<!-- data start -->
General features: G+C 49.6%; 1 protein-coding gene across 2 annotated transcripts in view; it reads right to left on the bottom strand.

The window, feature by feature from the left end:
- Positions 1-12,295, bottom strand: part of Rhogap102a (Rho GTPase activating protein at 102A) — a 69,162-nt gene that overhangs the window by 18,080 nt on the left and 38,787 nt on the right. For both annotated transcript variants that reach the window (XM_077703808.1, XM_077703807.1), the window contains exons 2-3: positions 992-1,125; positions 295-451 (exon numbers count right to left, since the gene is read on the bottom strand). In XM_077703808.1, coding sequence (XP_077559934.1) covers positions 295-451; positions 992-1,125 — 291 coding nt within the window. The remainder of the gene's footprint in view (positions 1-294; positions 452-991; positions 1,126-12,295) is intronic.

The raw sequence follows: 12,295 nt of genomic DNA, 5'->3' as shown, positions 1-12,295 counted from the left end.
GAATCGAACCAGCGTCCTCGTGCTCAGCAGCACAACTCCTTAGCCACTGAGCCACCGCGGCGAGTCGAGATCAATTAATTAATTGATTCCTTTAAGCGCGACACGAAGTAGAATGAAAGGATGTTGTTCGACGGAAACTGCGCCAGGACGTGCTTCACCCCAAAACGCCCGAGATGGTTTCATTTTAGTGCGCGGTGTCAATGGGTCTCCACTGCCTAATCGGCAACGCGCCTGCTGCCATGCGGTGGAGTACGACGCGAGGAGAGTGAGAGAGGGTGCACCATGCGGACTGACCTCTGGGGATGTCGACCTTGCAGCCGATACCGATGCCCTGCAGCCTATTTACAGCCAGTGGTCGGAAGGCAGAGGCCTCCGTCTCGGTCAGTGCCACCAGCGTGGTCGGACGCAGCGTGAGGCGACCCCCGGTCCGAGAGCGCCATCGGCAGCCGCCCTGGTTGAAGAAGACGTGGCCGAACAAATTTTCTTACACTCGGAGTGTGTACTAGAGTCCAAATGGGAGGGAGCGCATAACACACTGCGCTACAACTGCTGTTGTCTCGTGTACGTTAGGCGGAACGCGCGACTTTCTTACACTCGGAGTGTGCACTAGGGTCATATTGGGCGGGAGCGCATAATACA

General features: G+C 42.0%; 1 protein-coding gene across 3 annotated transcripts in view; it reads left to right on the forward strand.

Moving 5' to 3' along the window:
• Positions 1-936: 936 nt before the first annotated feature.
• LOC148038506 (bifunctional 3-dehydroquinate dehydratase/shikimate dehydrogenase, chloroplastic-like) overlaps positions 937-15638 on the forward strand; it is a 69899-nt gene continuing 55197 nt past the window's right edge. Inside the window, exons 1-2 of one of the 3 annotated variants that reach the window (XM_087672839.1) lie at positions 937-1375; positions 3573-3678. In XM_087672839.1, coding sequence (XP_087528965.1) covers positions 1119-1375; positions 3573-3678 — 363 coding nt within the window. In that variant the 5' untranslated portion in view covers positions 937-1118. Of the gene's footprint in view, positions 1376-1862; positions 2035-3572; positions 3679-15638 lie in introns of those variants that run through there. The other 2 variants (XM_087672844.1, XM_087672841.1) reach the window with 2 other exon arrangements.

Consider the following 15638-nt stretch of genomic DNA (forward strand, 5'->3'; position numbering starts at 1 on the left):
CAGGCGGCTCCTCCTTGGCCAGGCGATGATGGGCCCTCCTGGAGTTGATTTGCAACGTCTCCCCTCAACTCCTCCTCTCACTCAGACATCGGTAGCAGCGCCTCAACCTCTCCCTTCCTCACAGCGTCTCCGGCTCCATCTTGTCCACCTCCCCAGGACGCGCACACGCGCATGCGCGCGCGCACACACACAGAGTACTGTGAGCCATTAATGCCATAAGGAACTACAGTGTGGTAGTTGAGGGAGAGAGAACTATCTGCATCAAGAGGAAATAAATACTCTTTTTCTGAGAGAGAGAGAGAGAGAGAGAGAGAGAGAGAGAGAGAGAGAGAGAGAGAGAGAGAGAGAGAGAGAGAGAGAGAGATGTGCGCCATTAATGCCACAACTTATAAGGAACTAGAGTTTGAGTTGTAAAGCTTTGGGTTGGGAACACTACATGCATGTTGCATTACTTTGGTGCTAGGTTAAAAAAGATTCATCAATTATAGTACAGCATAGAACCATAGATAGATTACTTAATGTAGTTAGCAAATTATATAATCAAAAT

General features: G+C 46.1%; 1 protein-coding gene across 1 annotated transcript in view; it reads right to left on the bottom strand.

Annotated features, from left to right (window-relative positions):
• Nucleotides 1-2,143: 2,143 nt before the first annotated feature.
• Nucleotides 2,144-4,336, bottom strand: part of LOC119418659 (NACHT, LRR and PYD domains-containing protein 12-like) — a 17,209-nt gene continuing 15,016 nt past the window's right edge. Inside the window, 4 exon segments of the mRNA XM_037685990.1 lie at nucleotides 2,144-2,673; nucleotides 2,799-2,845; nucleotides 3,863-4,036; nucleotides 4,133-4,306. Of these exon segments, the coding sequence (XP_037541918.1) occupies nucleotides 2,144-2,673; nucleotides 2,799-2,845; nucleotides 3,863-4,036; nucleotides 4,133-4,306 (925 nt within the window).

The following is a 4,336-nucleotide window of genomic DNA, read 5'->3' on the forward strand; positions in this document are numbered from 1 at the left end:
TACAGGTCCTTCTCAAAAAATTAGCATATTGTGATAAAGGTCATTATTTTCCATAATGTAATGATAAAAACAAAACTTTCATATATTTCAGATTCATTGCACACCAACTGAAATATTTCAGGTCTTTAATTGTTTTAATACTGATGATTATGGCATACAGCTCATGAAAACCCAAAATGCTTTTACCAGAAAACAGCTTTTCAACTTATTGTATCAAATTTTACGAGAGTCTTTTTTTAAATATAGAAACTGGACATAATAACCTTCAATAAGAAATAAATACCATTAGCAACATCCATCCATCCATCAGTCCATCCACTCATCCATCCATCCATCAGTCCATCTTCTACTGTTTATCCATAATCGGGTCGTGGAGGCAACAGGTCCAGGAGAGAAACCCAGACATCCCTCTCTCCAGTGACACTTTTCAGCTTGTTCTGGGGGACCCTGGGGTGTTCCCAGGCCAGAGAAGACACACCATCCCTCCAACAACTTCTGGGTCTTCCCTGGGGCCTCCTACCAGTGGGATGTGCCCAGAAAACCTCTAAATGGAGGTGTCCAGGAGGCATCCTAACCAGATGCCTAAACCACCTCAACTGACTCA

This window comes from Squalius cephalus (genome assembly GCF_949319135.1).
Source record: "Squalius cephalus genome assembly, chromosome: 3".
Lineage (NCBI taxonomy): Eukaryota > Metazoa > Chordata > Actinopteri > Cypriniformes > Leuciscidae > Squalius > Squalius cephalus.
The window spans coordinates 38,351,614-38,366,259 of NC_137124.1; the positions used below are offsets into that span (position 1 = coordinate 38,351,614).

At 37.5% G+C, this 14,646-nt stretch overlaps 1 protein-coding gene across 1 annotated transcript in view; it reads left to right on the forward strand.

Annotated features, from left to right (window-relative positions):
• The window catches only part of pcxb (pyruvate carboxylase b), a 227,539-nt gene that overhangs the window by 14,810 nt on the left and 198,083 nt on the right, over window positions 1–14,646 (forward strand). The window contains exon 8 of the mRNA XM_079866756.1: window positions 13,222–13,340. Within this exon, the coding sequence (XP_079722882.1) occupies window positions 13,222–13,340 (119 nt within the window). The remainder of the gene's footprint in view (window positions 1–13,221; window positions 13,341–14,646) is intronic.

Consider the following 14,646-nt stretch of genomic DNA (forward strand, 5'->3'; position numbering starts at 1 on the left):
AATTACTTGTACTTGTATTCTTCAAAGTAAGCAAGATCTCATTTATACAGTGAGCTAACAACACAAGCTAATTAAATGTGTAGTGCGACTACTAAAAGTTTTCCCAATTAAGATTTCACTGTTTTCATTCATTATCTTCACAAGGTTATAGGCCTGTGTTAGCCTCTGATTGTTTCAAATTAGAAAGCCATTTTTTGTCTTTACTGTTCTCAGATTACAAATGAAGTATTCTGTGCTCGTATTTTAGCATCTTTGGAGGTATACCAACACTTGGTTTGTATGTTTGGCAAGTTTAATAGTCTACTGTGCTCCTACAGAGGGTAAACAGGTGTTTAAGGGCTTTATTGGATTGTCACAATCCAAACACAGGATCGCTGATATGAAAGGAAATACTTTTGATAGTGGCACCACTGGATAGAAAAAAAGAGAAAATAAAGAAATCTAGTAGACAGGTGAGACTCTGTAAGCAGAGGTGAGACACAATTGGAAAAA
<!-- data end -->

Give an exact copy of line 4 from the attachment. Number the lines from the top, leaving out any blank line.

The raw sequence follows: 12,295 nt of genomic DNA, 5'->3' as shown, positions 1-12,295 counted from the left end.